Spay & Neuter


WHY SPAY AND NEUTER? Millions of unwanted and homeless cats are born in this country each year. During the peak of the kitten season – from late April through September – pounds and humane shelters kill unwanted and abandoned cats at the rate of over one per minute. Others less fortunate are left to wander – easy pray for larger animals, easy targets for automobiles, and easy marks for cruel pranksters. If they do survive, they attain maturity and bring forth five or six kittens, mostly females, to continue this vicious cycle. Every cat owner whose pet is not spayed or neutered and allowed to roam; must bear the responsibility for this terrible over-population. Astonishingly, one female cat’s cumulative off – spring in ten years could total over 80 million! TWO UNCONTROLLED BREEDING CATS… plus all their kittens and all their kittens’ kittens, if none are ever neutered or spayed, add up to: • 2 litters per year
• 2.8 surviving kittens per litter
• 10 year breeding life
• In 10 years could reach 80,399,780 FOR RESOURCES ON LOW COST SPAY AND NEUTER IN CONNECTICUT VISIT WWW.SPAYCT.ORG BENEFITS OF SPAYING (FEMALES):

  • No heat cycles, therefore males will not be attracted
  • Less desire to roam
  • Risk of mammary gland tumors, ovarian and/or uterine cancer is reduced or eliminated, especially if done before the first heat cycle
  • Reduces number of unwanted cats/kittens/dogs/puppies
  • Helps dogs and cats live longer, healthier lives
BENEFITS OF NEUTERING (MALES):
  • Reduces or eliminates risk of spraying and marking
  • Less desire to roam, therefore less likely to be injured in fights or auto accidents
  • Risk of testicular cancer is eliminated, and decreases incidence of prostate disease
  • Reduces number of unwanted cats/kittens/dogs/puppies
  • Decreases aggressive behavior, including dog bites
  • Helps dogs and cats live longer, healthier lives
TOP 3 REASONS TO SPAY/NEUTER
  • It helps to reduce companion animal overpopulation. Most countries have a surplus of companion animals and are forced to euthanize or disregard their great suffering. The surplus is in the millions in the United States. Cats are 45 times as prolific, and dogs 15 times as prolific, as humans. They do not need our help to expand their numbers; they need our help to reduce their numbers until there are good homes for them all.
  • Sterilization of your cat or dog will increase his/her chance of a longer and healthier life. Altering your canine friend will increase his life an average of 1 to 3 years, felines, 3 to 5 years. Altered animals have a very low to no risk of mammary gland tumors/cancer, prostate cancer, perianal tumors, pyometra, and uterine, ovarian and testicular cancers.
  • Sterilizing your cat/dog makes him/her a better pet, reducing his/her urge to roam and decreasing the risk of contracting diseases or getting hurt as they roam. Surveys indicate that as many as 85% of dogs hit by cars are unaltered. Intact male cats living outside have been shown to live on average less than two years. Feline Immunodeficiency Syndrome is spread by bites, and intact cats fight a great deal more than altered cats.
ADDITIONAL BENEFITS:
  • Your community will also benefit. Unwanted animals are becoming a very real concern in many places. Stray animals can easily become a public nuisance, soiling parks and streets, ruining shrubbery, frightening children and elderly people, creating noise and other disturbances, causing automobile accidents, and sometimes even killing livestock or other pets.– The American Veterinary Medical Association
  • The capture, impoundment and eventual destruction of unwanted animals costs taxpayers and private humanitarian agencies over a billion dollars each year. As a potential source of rabies and other less serious diseases, they can be a public health hazard.– The American Veterinary Medical Association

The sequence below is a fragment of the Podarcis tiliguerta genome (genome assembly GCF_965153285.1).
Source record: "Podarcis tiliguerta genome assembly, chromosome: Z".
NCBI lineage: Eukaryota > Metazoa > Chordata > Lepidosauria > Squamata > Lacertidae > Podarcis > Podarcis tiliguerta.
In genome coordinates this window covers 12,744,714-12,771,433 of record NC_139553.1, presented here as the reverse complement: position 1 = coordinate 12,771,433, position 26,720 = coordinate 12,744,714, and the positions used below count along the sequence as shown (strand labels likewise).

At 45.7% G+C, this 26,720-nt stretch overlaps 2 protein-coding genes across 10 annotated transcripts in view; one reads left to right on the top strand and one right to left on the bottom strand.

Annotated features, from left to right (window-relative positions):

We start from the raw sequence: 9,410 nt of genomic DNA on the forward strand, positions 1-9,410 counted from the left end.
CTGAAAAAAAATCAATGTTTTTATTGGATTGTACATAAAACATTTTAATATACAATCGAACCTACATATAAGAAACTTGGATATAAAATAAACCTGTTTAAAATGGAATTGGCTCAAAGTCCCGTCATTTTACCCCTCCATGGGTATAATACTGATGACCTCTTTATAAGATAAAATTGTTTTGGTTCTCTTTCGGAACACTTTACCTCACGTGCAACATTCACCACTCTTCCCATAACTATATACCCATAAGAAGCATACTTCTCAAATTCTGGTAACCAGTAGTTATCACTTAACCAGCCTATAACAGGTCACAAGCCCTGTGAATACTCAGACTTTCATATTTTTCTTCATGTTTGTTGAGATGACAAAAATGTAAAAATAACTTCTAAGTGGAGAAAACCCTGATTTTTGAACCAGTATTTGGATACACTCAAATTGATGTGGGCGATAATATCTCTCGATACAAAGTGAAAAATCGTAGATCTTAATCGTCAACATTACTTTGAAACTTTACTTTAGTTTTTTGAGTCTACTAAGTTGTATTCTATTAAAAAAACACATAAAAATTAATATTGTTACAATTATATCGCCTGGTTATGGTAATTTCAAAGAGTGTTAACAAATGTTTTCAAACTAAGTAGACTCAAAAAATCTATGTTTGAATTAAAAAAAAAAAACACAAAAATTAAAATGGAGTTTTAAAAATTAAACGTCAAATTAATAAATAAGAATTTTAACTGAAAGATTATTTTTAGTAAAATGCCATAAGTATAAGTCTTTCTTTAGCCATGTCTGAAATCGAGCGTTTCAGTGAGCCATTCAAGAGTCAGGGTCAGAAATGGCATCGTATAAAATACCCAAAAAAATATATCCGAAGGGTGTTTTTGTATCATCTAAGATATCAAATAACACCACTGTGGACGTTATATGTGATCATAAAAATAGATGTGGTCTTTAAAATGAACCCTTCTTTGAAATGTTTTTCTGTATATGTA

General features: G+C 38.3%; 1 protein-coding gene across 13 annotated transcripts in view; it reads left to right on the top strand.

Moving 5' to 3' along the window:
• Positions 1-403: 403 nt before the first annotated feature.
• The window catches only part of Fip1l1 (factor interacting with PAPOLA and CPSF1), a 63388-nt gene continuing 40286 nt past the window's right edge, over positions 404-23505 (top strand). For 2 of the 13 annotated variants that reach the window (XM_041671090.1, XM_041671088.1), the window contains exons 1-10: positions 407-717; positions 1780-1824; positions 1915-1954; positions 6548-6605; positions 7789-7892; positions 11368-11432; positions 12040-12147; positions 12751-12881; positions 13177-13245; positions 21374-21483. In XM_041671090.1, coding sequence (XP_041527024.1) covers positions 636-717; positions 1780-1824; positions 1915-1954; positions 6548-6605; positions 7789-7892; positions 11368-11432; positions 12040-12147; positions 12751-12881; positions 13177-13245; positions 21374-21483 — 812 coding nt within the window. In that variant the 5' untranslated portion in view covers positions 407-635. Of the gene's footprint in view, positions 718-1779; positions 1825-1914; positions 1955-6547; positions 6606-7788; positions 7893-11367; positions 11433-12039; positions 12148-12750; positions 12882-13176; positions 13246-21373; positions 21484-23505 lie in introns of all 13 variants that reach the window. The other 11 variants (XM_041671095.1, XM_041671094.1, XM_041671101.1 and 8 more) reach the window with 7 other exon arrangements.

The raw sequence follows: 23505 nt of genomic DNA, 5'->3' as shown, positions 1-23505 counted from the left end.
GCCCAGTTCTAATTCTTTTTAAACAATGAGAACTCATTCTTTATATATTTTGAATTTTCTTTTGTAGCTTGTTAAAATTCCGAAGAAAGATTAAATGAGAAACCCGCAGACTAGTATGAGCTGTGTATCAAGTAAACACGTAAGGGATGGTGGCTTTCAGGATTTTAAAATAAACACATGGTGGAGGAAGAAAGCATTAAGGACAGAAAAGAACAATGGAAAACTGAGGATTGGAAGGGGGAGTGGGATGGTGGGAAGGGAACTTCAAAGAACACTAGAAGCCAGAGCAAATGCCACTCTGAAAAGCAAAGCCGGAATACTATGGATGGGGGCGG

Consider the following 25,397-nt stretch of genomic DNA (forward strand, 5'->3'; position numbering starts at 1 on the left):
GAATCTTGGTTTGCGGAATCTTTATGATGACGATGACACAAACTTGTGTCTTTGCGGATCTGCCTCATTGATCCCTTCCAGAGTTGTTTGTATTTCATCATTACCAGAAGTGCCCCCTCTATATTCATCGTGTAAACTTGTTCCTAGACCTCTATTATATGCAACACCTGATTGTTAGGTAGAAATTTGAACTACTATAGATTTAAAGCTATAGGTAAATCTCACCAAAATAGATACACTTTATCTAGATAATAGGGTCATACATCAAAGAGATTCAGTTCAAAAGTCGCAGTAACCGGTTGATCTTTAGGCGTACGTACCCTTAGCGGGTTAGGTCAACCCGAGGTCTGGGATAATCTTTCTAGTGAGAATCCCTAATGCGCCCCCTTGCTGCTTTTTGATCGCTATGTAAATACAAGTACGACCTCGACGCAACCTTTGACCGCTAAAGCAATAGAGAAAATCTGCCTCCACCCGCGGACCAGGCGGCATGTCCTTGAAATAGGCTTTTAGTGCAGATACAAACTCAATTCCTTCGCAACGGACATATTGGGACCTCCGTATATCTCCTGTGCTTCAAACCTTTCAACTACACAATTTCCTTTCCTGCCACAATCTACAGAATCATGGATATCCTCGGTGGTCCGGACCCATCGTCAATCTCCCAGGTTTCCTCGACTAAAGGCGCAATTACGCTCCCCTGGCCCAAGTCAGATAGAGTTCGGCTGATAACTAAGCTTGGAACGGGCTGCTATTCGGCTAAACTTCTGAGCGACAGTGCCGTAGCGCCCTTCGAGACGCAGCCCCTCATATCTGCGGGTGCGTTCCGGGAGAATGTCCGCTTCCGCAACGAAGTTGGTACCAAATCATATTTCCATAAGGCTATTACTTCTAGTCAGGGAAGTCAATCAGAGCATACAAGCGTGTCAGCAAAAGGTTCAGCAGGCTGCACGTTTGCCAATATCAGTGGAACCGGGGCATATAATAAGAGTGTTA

What to Do If Your Cat Goes Missing


TIPS FOR BRINGING HOME A MISSING CAT

  • Keep your cat as indoors only! This is for their safety and the safety of wildlife. Yes, indoor only cats can escape too – this doesn’t make you a bad cat parent. Not trying to find them does.
  • As soon as you realize your indoor only cat has escaped: search the surrounding area – look under decks, under cars and in bushes. Most cats won’t stray too far from home. Call their name calmly – they are likely already on edge.
  • If you cannot immediately locate your cat – alert your neighbors. Create flyers and hang them in your neighborhood and surrounding areas. Post on local Facebook pages, groups and missing pet pages – spread the word!
  • Post your missing cat in online directories ( Pawboost is popular).
  • Does your pet have a microchip? Immediately alert the database where the information is stored that the cat is missing.
  • Contact local vets, shelters, and animal control – share your flyer with them so they can alert you if the cat is brought in.
  • Set a humane trap. A shelter or animal control can likely loan one out to you. They will explain how to use it, but you will put stinky smelly cat food in the trap, in hopes your cat will walk in, releasing a “trigger” that will close the trap behind them. This is safe and does not injure them.
  • If at all possible, sleep on the ground floor the night your cat goes missing, they usually return between dusk and dawn, and you don’t want to miss any meows or scratches at the door.
  • If a couple days have passed, consider setting a “trail cam” or outdoor camera near your home to see if there is any activity from your cat during evening hours. You can also set this near colonies you are aware of, in case your cat has migrated there.
  • Post in local newspapers and newsletters – print and digital.
Don’t Give Up! We have heard stories of cats returning home weeks and months later. So your kitty returned? Yay! Make sure they are not injured – then celebrate with hugs and treats. Lastly – find out how this happened, and how you can prevent future escapes. Resources: To create flyers and post missing pet listing: https://www.pawboost.com and http://www.lostmykitty.com/(this also has paid services including sending “Amber Alerts” to all phones in your area – https://www.lostmykitty.com/package-options




Coat Maintanence


A NOTE ON COATS: Feeding cat your at a proper diet will help keep her coat healthy, but grooming is also essential. Keeping your cat’s coat healthy and mat-free is your responsibility. Cats keep themselves clean by licking, so baths are generally unnecessary, but regular grooming with a long-tooth, stainless steel cat comb for longhairs, or a short-tooth, stainless steel cat comb or slicker brush for shorthairs, helps control shedding and prevents your cat from swallowing too much hair. “Hairballs” form in the stomach and are usually passed or coughed up without trouble. But in extreme cases, large hairballs can be life threatening and require surgery. Regular grooming—especially of longhaired cats and particularly in hot weather—is the best prevention. One of the most important rules when it comes to grooming your cat’s coat is to never use scissors to remove a mat, regardless of how careful you may be. Cats have thin skin that can easily be nicked or cut without you realizing it, and the resulting wound could become infected and form an abscess. If your cat has a mat that cannot be removed by combing or brushing, try a mat splitter or a seam ripper. You can work out the mat by tearing it through the middle and up toward the end of the mat, away from the cat’s body. If your cat has too many mats and is not amenable to being groomed at home, consider having her professionally groomed by a veterinarian or reputable groomer. Regular grooming sessions are a great way for guardians to bond with their cats. Many cats enjoy the grooming process and look forward to time spent with their guardian. So, in addition to helping keep your cat clean and mat-free, grooming also can be an enjoyable way for you and your cat to spend time together.